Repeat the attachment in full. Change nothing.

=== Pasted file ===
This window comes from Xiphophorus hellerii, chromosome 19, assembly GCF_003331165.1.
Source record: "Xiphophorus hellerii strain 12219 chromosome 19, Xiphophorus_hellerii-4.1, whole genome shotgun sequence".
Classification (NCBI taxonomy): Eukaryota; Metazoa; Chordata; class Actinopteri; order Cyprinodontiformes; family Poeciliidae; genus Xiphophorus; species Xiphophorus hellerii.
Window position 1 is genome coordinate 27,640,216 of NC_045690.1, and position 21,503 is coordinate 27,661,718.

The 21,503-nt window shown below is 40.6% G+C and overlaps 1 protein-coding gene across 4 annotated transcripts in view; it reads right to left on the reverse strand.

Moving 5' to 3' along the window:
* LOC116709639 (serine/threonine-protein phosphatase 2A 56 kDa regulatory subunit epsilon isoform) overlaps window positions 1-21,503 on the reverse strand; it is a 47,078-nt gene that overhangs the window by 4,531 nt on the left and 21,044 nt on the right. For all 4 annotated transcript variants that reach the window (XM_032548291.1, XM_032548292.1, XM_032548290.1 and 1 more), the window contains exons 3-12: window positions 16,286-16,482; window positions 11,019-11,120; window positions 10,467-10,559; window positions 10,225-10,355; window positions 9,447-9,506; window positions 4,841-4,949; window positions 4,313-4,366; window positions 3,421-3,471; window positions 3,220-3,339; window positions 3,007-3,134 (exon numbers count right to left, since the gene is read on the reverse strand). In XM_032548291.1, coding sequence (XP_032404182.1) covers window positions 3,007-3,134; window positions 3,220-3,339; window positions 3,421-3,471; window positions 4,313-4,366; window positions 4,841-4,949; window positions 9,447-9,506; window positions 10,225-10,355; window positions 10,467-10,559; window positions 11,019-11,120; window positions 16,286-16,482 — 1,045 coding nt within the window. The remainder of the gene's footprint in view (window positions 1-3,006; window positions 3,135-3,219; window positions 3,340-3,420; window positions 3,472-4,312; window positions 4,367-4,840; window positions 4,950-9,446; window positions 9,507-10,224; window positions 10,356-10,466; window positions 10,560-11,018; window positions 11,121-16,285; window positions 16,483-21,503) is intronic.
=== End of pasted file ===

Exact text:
This window comes from Xiphophorus hellerii, chromosome 19, assembly GCF_003331165.1.
Source record: "Xiphophorus hellerii strain 12219 chromosome 19, Xiphophorus_hellerii-4.1, whole genome shotgun sequence".
Classification (NCBI taxonomy): Eukaryota; Metazoa; Chordata; class Actinopteri; order Cyprinodontiformes; family Poeciliidae; genus Xiphophorus; species Xiphophorus hellerii.
Window position 1 is genome coordinate 27,640,216 of NC_045690.1, and position 21,503 is coordinate 27,661,718.

The 21,503-nt window shown below is 40.6% G+C and overlaps 1 protein-coding gene across 4 annotated transcripts in view; it reads right to left on the reverse strand.

Moving 5' to 3' along the window:
* LOC116709639 (serine/threonine-protein phosphatase 2A 56 kDa regulatory subunit epsilon isoform) overlaps window positions 1-21,503 on the reverse strand; it is a 47,078-nt gene that overhangs the window by 4,531 nt on the left and 21,044 nt on the right. For all 4 annotated transcript variants that reach the window (XM_032548291.1, XM_032548292.1, XM_032548290.1 and 1 more), the window contains exons 3-12: window positions 16,286-16,482; window positions 11,019-11,120; window positions 10,467-10,559; window positions 10,225-10,355; window positions 9,447-9,506; window positions 4,841-4,949; window positions 4,313-4,366; window positions 3,421-3,471; window positions 3,220-3,339; window positions 3,007-3,134 (exon numbers count right to left, since the gene is read on the reverse strand). In XM_032548291.1, coding sequence (XP_032404182.1) covers window positions 3,007-3,134; window positions 3,220-3,339; window positions 3,421-3,471; window positions 4,313-4,366; window positions 4,841-4,949; window positions 9,447-9,506; window positions 10,225-10,355; window positions 10,467-10,559; window positions 11,019-11,120; window positions 16,286-16,482 — 1,045 coding nt within the window. The remainder of the gene's footprint in view (window positions 1-3,006; window positions 3,135-3,219; window positions 3,340-3,420; window positions 3,472-4,312; window positions 4,367-4,840; window positions 4,950-9,446; window positions 9,507-10,224; window positions 10,356-10,466; window positions 10,560-11,018; window positions 11,121-16,285; window positions 16,483-21,503) is intronic.